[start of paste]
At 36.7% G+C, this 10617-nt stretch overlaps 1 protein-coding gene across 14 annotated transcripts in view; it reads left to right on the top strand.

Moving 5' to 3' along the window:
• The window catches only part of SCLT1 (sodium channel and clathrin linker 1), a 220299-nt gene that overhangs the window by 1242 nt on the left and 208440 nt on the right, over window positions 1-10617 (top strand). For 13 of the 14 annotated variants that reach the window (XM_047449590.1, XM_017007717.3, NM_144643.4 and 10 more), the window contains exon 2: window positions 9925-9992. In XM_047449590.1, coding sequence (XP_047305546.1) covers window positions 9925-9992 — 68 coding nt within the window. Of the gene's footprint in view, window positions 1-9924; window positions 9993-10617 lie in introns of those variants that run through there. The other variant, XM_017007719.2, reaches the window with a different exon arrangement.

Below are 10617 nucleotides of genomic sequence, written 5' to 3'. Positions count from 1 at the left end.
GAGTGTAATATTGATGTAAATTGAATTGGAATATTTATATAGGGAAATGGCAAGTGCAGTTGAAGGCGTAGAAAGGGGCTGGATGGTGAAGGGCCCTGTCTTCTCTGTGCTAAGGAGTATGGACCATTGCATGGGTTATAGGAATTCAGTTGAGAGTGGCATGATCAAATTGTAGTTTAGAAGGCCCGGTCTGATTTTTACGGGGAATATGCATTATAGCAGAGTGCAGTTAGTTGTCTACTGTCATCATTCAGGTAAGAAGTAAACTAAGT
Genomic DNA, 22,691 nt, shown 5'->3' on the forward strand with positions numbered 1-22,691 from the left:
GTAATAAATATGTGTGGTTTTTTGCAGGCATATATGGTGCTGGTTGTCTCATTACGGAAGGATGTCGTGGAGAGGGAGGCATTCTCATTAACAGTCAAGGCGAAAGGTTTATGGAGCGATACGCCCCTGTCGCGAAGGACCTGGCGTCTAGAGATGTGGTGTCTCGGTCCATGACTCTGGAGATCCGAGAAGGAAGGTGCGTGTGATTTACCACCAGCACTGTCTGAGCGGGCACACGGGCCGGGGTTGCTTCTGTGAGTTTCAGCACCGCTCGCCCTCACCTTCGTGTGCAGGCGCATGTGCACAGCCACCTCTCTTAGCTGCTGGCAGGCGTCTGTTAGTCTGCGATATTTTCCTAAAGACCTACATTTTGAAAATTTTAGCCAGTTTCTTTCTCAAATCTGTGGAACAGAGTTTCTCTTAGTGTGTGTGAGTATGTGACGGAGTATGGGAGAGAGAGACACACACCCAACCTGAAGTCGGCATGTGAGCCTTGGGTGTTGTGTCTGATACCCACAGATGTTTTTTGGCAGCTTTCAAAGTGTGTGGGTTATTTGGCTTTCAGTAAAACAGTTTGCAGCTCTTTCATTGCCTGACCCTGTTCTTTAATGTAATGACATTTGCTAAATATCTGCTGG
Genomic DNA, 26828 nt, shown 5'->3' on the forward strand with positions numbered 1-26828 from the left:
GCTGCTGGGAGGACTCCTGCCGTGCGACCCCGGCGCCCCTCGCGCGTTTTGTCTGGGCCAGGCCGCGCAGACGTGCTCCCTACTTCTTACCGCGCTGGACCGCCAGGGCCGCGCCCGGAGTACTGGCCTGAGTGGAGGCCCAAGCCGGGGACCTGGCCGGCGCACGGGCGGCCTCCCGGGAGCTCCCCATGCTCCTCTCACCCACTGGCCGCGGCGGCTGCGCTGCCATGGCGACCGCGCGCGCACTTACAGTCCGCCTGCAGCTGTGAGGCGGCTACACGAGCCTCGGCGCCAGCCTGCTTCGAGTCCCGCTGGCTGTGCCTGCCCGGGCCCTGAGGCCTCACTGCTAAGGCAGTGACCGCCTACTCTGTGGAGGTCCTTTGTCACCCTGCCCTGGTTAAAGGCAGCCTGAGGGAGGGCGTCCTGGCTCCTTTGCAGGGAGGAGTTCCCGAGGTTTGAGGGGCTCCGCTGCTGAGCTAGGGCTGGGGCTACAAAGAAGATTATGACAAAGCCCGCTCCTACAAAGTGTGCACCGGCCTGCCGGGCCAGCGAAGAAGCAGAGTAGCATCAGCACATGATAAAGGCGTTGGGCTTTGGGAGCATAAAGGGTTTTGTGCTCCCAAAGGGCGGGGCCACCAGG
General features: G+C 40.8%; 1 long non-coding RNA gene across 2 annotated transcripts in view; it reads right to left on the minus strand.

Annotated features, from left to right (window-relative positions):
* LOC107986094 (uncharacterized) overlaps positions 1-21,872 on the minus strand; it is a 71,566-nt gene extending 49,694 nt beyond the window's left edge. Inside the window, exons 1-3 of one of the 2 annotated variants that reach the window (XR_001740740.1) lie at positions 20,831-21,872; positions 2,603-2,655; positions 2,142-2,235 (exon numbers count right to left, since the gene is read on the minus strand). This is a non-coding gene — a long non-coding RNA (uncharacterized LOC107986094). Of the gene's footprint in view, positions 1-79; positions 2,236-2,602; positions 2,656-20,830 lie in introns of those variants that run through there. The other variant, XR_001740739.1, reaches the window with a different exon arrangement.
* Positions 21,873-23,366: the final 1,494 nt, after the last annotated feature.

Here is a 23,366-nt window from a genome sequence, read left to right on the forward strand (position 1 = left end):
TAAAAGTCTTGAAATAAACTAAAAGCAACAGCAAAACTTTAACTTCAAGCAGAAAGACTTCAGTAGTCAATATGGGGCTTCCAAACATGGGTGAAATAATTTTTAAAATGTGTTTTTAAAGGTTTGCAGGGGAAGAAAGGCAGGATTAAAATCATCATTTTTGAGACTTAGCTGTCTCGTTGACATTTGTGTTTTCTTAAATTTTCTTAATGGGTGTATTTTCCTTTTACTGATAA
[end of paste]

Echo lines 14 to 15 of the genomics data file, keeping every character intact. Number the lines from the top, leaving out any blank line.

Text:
Here is a 23,366-nt window from a genome sequence, read left to right on the forward strand (position 1 = left end):
TAAAAGTCTTGAAATAAACTAAAAGCAACAGCAAAACTTTAACTTCAAGCAGAAAGACTTCAGTAGTCAATATGGGGCTTCCAAACATGGGTGAAATAATTTTTAAAATGTGTTTTTAAAGGTTTGCAGGGGAAGAAAGGCAGGATTAAAATCATCATTTTTGAGACTTAGCTGTCTCGTTGACATTTGTGTTTTCTTAAATTTTCTTAATGGGTGTATTTTCCTTTTACTGATAA